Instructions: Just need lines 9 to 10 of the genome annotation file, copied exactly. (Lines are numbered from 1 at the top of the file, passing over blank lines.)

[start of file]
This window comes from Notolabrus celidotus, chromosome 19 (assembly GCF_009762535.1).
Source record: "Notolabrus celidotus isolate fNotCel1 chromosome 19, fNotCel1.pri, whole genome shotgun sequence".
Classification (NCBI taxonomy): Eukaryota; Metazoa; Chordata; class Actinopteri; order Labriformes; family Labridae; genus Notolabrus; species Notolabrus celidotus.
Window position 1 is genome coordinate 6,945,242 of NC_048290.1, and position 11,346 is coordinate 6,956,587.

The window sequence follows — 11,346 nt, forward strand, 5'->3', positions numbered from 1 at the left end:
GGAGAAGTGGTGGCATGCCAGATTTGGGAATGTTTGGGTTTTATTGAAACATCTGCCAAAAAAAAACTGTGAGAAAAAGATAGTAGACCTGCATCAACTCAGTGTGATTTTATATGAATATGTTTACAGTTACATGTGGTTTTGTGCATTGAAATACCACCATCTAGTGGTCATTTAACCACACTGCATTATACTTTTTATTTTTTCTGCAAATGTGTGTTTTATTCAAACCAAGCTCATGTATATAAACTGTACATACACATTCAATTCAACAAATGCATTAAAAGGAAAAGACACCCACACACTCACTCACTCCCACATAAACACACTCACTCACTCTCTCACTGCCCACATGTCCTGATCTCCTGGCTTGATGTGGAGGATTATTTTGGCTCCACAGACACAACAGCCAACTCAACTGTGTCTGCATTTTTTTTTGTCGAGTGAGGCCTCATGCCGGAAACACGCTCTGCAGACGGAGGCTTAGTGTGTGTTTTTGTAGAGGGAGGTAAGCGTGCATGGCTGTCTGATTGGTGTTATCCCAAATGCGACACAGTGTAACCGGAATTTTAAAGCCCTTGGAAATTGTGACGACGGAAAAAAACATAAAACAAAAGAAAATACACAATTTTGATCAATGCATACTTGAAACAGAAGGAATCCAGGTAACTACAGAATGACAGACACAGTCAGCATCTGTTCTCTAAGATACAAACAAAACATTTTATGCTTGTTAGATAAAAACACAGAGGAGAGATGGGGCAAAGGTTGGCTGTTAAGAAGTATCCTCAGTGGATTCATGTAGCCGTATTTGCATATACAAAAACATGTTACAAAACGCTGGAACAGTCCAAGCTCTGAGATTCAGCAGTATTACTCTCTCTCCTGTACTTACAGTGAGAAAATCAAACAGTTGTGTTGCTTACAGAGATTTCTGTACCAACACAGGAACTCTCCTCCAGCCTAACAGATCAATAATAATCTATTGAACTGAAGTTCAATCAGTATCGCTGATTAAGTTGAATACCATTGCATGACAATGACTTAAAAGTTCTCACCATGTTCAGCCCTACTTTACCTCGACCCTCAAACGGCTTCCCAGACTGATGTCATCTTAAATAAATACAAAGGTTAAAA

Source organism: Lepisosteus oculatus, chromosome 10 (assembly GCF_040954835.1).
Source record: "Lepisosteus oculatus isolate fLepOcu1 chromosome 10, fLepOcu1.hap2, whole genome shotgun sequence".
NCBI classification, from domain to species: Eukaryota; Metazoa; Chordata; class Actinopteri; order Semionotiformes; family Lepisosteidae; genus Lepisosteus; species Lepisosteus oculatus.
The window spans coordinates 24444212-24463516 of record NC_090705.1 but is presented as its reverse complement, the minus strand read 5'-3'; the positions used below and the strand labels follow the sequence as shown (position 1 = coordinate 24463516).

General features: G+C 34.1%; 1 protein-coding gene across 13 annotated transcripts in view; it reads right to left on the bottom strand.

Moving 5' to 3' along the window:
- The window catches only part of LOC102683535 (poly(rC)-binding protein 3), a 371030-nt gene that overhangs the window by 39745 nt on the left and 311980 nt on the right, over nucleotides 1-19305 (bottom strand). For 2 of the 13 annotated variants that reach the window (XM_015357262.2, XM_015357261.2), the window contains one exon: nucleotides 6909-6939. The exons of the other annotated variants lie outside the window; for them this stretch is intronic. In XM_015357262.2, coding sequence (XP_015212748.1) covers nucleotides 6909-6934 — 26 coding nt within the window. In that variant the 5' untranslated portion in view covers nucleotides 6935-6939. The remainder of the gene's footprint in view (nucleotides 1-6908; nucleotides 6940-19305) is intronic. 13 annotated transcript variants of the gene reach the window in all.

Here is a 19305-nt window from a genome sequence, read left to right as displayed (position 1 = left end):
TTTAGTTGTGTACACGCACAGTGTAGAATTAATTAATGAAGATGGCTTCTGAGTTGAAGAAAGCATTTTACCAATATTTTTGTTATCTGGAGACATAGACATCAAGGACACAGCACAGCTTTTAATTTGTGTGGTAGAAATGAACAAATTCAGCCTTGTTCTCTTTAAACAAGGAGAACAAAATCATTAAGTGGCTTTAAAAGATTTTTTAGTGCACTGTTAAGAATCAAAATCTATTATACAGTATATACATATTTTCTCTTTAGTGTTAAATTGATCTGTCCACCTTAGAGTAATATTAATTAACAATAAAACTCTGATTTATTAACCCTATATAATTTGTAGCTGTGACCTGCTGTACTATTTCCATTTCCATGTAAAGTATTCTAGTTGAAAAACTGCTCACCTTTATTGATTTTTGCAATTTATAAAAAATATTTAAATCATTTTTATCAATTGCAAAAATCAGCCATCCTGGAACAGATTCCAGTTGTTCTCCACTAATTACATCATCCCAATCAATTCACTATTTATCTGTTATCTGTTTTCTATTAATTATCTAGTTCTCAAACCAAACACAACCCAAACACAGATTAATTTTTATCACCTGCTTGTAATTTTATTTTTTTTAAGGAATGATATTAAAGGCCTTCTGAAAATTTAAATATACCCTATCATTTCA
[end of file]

NCBI classification, from domain to species: Eukaryota; Metazoa; Chordata; class Actinopteri; order Semionotiformes; family Lepisosteidae; genus Lepisosteus; species Lepisosteus oculatus.
The window spans coordinates 24444212-24463516 of record NC_090705.1 but is presented as its reverse complement, the minus strand read 5'-3'; the positions used below and the strand labels follow the sequence as shown (position 1 = coordinate 24463516).